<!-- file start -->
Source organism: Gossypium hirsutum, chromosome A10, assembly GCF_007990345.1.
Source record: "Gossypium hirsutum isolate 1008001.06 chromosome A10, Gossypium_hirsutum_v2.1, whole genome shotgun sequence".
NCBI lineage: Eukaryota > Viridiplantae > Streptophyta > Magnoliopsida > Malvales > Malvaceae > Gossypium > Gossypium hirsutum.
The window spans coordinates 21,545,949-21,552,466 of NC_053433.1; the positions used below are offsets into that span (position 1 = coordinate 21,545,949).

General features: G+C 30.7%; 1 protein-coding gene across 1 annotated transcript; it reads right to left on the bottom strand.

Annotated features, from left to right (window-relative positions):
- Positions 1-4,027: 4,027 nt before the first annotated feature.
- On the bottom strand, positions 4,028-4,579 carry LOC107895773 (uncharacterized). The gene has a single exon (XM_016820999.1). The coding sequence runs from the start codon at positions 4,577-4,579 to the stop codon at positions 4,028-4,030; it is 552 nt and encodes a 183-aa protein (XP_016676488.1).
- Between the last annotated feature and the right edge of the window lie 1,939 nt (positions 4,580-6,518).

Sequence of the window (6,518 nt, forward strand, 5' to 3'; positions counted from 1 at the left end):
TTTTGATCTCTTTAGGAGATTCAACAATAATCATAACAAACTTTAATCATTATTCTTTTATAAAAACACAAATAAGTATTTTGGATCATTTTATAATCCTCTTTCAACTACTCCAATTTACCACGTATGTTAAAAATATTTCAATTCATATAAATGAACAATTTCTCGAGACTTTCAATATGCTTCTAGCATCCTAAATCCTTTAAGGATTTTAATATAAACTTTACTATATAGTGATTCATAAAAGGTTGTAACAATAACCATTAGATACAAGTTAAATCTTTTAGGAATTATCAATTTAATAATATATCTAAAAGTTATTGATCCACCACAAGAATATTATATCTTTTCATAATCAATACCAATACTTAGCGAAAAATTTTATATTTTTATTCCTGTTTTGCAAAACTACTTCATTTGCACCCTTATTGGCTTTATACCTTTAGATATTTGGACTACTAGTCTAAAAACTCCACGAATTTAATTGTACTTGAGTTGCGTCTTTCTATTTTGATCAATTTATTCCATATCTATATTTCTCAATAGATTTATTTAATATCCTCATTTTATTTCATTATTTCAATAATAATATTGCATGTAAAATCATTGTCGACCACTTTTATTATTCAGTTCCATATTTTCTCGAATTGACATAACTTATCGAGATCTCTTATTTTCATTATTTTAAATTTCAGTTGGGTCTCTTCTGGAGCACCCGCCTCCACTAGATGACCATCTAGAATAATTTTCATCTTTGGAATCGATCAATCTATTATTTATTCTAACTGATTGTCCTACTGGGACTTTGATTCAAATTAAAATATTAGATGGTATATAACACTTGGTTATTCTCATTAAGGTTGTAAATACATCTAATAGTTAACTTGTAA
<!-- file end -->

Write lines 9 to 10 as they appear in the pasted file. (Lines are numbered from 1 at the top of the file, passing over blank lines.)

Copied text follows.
- Between the last annotated feature and the right edge of the window lie 1,939 nt (positions 4,580-6,518).

Sequence of the window (6,518 nt, forward strand, 5' to 3'; positions counted from 1 at the left end):